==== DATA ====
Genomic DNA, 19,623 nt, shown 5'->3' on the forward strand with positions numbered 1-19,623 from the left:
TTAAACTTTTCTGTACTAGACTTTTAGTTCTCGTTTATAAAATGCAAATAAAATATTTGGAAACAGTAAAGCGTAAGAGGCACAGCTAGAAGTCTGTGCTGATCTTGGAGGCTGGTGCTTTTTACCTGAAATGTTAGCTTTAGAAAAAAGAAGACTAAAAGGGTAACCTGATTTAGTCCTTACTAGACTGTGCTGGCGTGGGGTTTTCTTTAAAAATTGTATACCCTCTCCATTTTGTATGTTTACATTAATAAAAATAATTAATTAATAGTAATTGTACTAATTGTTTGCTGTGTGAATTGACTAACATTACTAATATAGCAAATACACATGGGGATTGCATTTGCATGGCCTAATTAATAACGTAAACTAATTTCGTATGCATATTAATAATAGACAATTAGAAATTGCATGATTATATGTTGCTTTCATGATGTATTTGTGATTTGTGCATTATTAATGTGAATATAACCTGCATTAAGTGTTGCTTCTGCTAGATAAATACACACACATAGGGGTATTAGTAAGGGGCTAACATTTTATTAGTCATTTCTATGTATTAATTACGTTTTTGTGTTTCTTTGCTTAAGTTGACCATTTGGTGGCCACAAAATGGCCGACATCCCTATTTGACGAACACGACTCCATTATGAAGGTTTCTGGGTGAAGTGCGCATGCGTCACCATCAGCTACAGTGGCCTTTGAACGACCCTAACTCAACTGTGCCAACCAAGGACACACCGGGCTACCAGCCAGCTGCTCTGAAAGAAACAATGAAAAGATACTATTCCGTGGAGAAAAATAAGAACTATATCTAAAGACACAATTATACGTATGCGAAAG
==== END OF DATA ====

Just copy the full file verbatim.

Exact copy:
Genomic DNA, 19,623 nt, shown 5'->3' on the forward strand with positions numbered 1-19,623 from the left:
TTAAACTTTTCTGTACTAGACTTTTAGTTCTCGTTTATAAAATGCAAATAAAATATTTGGAAACAGTAAAGCGTAAGAGGCACAGCTAGAAGTCTGTGCTGATCTTGGAGGCTGGTGCTTTTTACCTGAAATGTTAGCTTTAGAAAAAAGAAGACTAAAAGGGTAACCTGATTTAGTCCTTACTAGACTGTGCTGGCGTGGGGTTTTCTTTAAAAATTGTATACCCTCTCCATTTTGTATGTTTACATTAATAAAAATAATTAATTAATAGTAATTGTACTAATTGTTTGCTGTGTGAATTGACTAACATTACTAATATAGCAAATACACATGGGGATTGCATTTGCATGGCCTAATTAATAACGTAAACTAATTTCGTATGCATATTAATAATAGACAATTAGAAATTGCATGATTATATGTTGCTTTCATGATGTATTTGTGATTTGTGCATTATTAATGTGAATATAACCTGCATTAAGTGTTGCTTCTGCTAGATAAATACACACACATAGGGGTATTAGTAAGGGGCTAACATTTTATTAGTCATTTCTATGTATTAATTACGTTTTTGTGTTTCTTTGCTTAAGTTGACCATTTGGTGGCCACAAAATGGCCGACATCCCTATTTGACGAACACGACTCCATTATGAAGGTTTCTGGGTGAAGTGCGCATGCGTCACCATCAGCTACAGTGGCCTTTGAACGACCCTAACTCAACTGTGCCAACCAAGGACACACCGGGCTACCAGCCAGCTGCTCTGAAAGAAACAATGAAAAGATACTATTCCGTGGAGAAAAATAAGAACTATATCTAAAGACACAATTATACGTATGCGAAAG